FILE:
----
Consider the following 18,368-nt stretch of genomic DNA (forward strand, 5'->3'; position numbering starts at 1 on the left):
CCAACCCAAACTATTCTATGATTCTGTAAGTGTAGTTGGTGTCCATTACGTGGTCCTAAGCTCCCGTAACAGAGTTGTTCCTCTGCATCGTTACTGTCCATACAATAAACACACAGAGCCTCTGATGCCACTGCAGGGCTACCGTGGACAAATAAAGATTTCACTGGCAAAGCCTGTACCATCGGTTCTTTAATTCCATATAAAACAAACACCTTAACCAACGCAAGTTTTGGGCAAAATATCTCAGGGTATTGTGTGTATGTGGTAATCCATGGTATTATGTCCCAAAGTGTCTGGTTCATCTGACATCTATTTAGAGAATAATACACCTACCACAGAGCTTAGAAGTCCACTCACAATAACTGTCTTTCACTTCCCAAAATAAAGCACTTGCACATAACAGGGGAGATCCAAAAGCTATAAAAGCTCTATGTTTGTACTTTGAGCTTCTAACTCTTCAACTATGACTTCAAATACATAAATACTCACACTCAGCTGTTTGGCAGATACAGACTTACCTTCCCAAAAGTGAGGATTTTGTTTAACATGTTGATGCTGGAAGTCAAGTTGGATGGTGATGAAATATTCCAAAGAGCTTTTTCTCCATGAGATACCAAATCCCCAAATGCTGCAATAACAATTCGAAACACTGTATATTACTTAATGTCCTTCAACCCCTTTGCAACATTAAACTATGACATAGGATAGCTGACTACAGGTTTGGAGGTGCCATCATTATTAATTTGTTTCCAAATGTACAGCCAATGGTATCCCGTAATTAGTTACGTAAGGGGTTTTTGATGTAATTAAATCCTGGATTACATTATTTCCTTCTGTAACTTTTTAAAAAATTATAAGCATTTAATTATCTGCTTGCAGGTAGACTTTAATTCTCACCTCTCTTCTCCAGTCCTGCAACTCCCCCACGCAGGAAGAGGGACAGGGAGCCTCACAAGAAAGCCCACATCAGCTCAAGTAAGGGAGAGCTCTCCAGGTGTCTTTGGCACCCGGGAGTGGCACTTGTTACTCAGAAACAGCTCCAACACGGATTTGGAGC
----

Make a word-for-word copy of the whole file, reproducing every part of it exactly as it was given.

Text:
Consider the following 18,368-nt stretch of genomic DNA (forward strand, 5'->3'; position numbering starts at 1 on the left):
CCAACCCAAACTATTCTATGATTCTGTAAGTGTAGTTGGTGTCCATTACGTGGTCCTAAGCTCCCGTAACAGAGTTGTTCCTCTGCATCGTTACTGTCCATACAATAAACACACAGAGCCTCTGATGCCACTGCAGGGCTACCGTGGACAAATAAAGATTTCACTGGCAAAGCCTGTACCATCGGTTCTTTAATTCCATATAAAACAAACACCTTAACCAACGCAAGTTTTGGGCAAAATATCTCAGGGTATTGTGTGTATGTGGTAATCCATGGTATTATGTCCCAAAGTGTCTGGTTCATCTGACATCTATTTAGAGAATAATACACCTACCACAGAGCTTAGAAGTCCACTCACAATAACTGTCTTTCACTTCCCAAAATAAAGCACTTGCACATAACAGGGGAGATCCAAAAGCTATAAAAGCTCTATGTTTGTACTTTGAGCTTCTAACTCTTCAACTATGACTTCAAATACATAAATACTCACACTCAGCTGTTTGGCAGATACAGACTTACCTTCCCAAAAGTGAGGATTTTGTTTAACATGTTGATGCTGGAAGTCAAGTTGGATGGTGATGAAATATTCCAAAGAGCTTTTTCTCCATGAGATACCAAATCCCCAAATGCTGCAATAACAATTCGAAACACTGTATATTACTTAATGTCCTTCAACCCCTTTGCAACATTAAACTATGACATAGGATAGCTGACTACAGGTTTGGAGGTGCCATCATTATTAATTTGTTTCCAAATGTACAGCCAATGGTATCCCGTAATTAGTTACGTAAGGGGTTTTTGATGTAATTAAATCCTGGATTACATTATTTCCTTCTGTAACTTTTTAAAAAATTATAAGCATTTAATTATCTGCTTGCAGGTAGACTTTAATTCTCACCTCTCTTCTCCAGTCCTGCAACTCCCCCACGCAGGAAGAGGGACAGGGAGCCTCACAAGAAAGCCCACATCAGCTCAAGTAAGGGAGAGCTCTCCAGGTGTCTTTGGCACCCGGGAGTGGCACTTGTTACTCAGAAACAGCTCCAACACGGATTTGGAGC